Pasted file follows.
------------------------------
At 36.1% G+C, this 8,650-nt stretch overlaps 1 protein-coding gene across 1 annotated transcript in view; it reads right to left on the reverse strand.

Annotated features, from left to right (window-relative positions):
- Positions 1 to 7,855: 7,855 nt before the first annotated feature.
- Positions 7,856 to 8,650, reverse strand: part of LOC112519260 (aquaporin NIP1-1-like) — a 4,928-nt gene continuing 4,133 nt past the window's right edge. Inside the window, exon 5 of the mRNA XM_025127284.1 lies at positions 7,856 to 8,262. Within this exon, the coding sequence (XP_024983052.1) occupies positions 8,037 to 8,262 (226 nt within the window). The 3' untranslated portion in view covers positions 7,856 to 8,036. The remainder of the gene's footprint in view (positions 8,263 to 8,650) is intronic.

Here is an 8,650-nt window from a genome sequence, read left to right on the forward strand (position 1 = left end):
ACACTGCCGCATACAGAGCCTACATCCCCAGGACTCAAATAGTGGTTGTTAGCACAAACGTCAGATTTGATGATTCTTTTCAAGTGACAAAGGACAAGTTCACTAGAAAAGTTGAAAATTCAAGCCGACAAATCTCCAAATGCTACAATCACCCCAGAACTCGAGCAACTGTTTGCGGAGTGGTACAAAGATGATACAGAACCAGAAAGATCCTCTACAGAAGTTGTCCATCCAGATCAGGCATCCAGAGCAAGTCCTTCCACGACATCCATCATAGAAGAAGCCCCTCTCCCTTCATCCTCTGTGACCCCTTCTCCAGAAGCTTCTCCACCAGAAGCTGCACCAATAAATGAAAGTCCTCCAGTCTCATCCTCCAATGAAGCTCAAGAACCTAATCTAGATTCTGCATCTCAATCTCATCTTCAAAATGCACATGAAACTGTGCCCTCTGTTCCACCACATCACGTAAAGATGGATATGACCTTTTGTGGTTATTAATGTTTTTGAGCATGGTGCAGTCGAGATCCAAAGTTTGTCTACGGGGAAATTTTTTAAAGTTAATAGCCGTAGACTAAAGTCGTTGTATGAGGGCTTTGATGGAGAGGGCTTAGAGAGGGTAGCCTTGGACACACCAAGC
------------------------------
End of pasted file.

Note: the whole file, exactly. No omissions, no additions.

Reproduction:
At 36.1% G+C, this 8,650-nt stretch overlaps 1 protein-coding gene across 1 annotated transcript in view; it reads right to left on the reverse strand.

Annotated features, from left to right (window-relative positions):
- Positions 1 to 7,855: 7,855 nt before the first annotated feature.
- Positions 7,856 to 8,650, reverse strand: part of LOC112519260 (aquaporin NIP1-1-like) — a 4,928-nt gene continuing 4,133 nt past the window's right edge. Inside the window, exon 5 of the mRNA XM_025127284.1 lies at positions 7,856 to 8,262. Within this exon, the coding sequence (XP_024983052.1) occupies positions 8,037 to 8,262 (226 nt within the window). The 3' untranslated portion in view covers positions 7,856 to 8,036. The remainder of the gene's footprint in view (positions 8,263 to 8,650) is intronic.

Here is an 8,650-nt window from a genome sequence, read left to right on the forward strand (position 1 = left end):
ACACTGCCGCATACAGAGCCTACATCCCCAGGACTCAAATAGTGGTTGTTAGCACAAACGTCAGATTTGATGATTCTTTTCAAGTGACAAAGGACAAGTTCACTAGAAAAGTTGAAAATTCAAGCCGACAAATCTCCAAATGCTACAATCACCCCAGAACTCGAGCAACTGTTTGCGGAGTGGTACAAAGATGATACAGAACCAGAAAGATCCTCTACAGAAGTTGTCCATCCAGATCAGGCATCCAGAGCAAGTCCTTCCACGACATCCATCATAGAAGAAGCCCCTCTCCCTTCATCCTCTGTGACCCCTTCTCCAGAAGCTTCTCCACCAGAAGCTGCACCAATAAATGAAAGTCCTCCAGTCTCATCCTCCAATGAAGCTCAAGAACCTAATCTAGATTCTGCATCTCAATCTCATCTTCAAAATGCACATGAAACTGTGCCCTCTGTTCCACCACATCACGTAAAGATGGATATGACCTTTTGTGGTTATTAATGTTTTTGAGCATGGTGCAGTCGAGATCCAAAGTTTGTCTACGGGGAAATTTTTTAAAGTTAATAGCCGTAGACTAAAGTCGTTGTATGAGGGCTTTGATGGAGAGGGCTTAGAGAGGGTAGCCTTGGACACACCAAGC